Blake Morgan Explains the #irespectmusic AND I VOTE! campaign and the Importance of @respectcreators at @thebitterend Show in NYC

Originally posted on MUSIC • TECHNOLOGY • POLICY:

On October 14, Blake Morgan and a great line up of performers hosted a sold out standing room only live show for the #irespectmusic AND I VOTE! campaign at the legendary Bitter End in Greenwich Village.  In addition to stellar performances by City of the Sun, Jus Post Bellum, Coyle Girelli and Janita as well as a rousing speech supporting artist rights by Congressman Jerry Nadler that brought the house down, Blake told the story of the #irespectmusic activism and the voter registration campaign.  (See event review here at Doo Bee Doo Bee Doo.)

I highly recommend watching this video of Blake’s inspiring short speech about the evolution of his activism, the voter registration drive and the Congressional Creative Rights Caucus.

Tell your friends, sign the petition and VOTE on November 4!

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Two Sincere Questions for The Future Of Music Coalition #SFMUSICTECH

trichordist:

Timely questions as the FOMC Policy Summit is one again upon us…

Originally posted on The Trichordist:

We notice that Future of Music Coalition has submitted testimony to congress asking that they “represent” artists in the Copyright Reform process begun by Congress.

So since they’ve  volunteered to represent us.  We feel it only fair that they answer these two questions:

1. Who selects your advocacy positions?  
AFM, AFTRA, NARAS, Nashville Songwriters Assn, and ASCAP all have democratically elected boards who set the organizations’ positions.  Do you have members who vote for leadership?  If not, who is making those decisions?

2. Who funds your organization?
Google is listed as your first sponsor of your primary event.
http://futureofmusic.org/events/future-music-summit-2012

How much money do you get from Google?  Do you think you should be taking funding from a source many artists believe to be opposed to their interests?

FOMC Spondors

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The Paradox of Pirate Logic : Music Versus Music Software – Full Post

trichordist:

By simply adding the word “Software” to the word “Music” the rationalizations around stealing labor from musicians falls apart very quickly.

Originally posted on The Trichordist:

by Chris Whitten
(Copyright in the Author, Posted with Permission)

The bottom line for many in the often heated piracy debate is this: “Give us a good product at a fair price, make it convenient and easy to obtain and we’ll buy it”.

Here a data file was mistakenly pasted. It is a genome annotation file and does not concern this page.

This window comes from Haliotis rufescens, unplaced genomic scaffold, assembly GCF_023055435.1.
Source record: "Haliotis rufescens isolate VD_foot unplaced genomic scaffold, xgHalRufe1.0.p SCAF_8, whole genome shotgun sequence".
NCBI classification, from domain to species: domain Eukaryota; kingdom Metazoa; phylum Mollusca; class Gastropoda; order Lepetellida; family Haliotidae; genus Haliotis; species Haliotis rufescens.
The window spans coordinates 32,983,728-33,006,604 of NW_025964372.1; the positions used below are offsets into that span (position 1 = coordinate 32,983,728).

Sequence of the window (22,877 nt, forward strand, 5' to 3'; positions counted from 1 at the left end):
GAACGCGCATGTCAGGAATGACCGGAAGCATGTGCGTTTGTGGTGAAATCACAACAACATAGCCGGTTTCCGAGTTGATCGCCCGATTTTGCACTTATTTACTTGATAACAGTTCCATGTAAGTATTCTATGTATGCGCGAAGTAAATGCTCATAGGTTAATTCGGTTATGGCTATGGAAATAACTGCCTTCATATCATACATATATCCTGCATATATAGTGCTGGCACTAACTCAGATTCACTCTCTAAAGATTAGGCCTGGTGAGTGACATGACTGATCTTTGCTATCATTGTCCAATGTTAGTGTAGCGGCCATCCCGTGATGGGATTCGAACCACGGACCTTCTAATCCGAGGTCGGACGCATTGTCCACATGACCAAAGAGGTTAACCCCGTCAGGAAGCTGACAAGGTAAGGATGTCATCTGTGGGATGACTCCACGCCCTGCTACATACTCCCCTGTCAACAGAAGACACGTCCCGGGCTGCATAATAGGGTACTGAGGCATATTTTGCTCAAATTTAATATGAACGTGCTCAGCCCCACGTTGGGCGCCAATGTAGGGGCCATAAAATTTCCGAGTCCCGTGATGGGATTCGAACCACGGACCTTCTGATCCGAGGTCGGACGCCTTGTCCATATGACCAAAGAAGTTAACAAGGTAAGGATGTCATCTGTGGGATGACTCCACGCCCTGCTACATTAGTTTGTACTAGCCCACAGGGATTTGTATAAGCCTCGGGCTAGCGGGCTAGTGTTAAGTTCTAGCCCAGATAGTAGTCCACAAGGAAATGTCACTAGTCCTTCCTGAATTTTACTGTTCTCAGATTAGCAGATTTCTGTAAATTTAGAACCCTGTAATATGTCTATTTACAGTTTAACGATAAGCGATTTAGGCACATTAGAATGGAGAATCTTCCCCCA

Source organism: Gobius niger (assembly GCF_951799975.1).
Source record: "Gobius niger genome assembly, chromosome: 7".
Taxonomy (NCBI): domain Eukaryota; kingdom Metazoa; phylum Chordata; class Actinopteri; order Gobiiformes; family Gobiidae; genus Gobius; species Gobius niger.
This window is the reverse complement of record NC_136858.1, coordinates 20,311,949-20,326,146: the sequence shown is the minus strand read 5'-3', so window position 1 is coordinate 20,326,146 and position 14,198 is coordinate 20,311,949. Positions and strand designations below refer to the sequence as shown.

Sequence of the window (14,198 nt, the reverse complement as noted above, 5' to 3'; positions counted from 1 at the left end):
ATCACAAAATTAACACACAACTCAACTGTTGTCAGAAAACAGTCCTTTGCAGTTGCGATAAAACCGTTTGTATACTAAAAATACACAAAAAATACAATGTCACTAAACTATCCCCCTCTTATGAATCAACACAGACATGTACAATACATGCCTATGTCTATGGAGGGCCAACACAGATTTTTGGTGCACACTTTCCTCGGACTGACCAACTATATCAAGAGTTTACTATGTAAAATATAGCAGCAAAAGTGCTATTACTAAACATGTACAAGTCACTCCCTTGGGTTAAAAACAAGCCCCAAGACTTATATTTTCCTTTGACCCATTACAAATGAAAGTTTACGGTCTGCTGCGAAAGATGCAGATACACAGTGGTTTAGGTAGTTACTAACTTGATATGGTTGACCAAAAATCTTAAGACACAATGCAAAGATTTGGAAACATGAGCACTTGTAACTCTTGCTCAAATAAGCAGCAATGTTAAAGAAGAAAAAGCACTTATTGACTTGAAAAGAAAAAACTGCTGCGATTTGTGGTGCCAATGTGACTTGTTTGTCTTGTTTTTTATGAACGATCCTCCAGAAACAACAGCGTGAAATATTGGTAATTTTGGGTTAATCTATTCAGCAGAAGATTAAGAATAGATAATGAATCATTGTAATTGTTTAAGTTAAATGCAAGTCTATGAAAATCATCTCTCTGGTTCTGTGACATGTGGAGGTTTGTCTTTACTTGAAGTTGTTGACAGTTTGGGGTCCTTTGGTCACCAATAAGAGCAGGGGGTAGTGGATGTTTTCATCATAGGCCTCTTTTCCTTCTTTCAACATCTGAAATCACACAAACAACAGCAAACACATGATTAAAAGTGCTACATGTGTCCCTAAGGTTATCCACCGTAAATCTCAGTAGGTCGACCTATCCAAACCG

There is a digital product that ticks most of those boxes. So by comparing two products I wonder if we can learn anything about the chances of reducing music and movie piracy by making it better quality, more affordable and easy to download?

I’m of course talking about music production software.

About 7 years ago I was involved in creating a virtual drum instrument in collaboration with a Swedish music software producer Toontrack. Our product has been critically acclaimed, is a best seller, but is also unfortunately a favourite with software pirates. The pirate’s ‘advice’ to “adapt or die” appears then to ring hollow. As a performance…

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Shootout At the Fantasy Factory Part 2: What Should Streams Mean for Royalty Escalations?

Trichordist Editor:

If 100 streams = 1 Song Download, why doesn’t the money match?

Originally posted on MUSIC • TECHNOLOGY • POLICY:

As we noted in a prior post, Billboard reported on what might be called the “chart value” of streams compared to downloads.  To the extent that streams are counted in both the Billboard charts and the UK’s Official Charts, streams are valued at 100 streams to one permanent download.  This ratio was touted by Spotify at the recent artist meetings hosted by the Featured Artist Coalition in New York.

When you consider the royalty value of that ratio, however, those 100 streams are rewarded at a much, much lower penny rate than a download, even if you compare 100 streams to the $0.70 price of the lowest iTunes wholesale price of downloads.  As we noted previously, the 100:1 ratio implies a per-stream royalty of $0.007.

What About the Royalty Value?

Experience suggests that this seems high.  Quite high.  So just to confirm what Spotify representatives actually said at the…

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The Return of Brand Sponsored Piracy: Google’s Artist Shakedown Continues But This Time They Really, Really, Really Mean It

Trichordist readers will recall our many posts about how Google uses search to drive traffic to unlicensed sites where Google Adsense or Doubleclick serves the advertising that keeps the illegal site operating.  And turns a nice profit for Google.  This is the principal way Google profits from piracy as far as we can tell.

Today there’s a story in the BBC about Google’s latest charm offensive to try to demonstrate to the world–or at least to the European Commission antitrust regulators–that far from profiting from piracy, Google actually fights piracy.

This is, of course, utter bullshit.  We’re not going to go through the whole song and dance again, but take a look at this screen shot showing Google’s Doubleclick serving an ad to Grooveshark.  That would be the adjudicated infringer Grooveshark:

Google Screen Shot 2014-10-20 at 9.37.22 AM

Here’s what Google told the BBC:

Google has announced changes to its search engine in an attempt to curb online piracy.

The company has long been criticised for enabling people to find sites to download entertainment illegally.

The entertainment industry has argued that illegal sites should be “demoted” in search results.

The new measures, mostly welcomed by music trade group the BPI, will instead point users towards legal alternatives such as Spotify [Google is on the Spotify board so presumably owns shares in Spotify] and Google Play [aka the Genco Pura Olive Oil Company 2.0].

Google will now list these legal services in a box at the top of the search results, as well as in a box on the right-hand side of the page.

Crucially, however, these will be adverts – meaning if legal sites want to appear there, they will need to pay Google for the placement.

The BPI said that while it was “broadly” pleased with Google’s changes, it did not think sites should have to pay.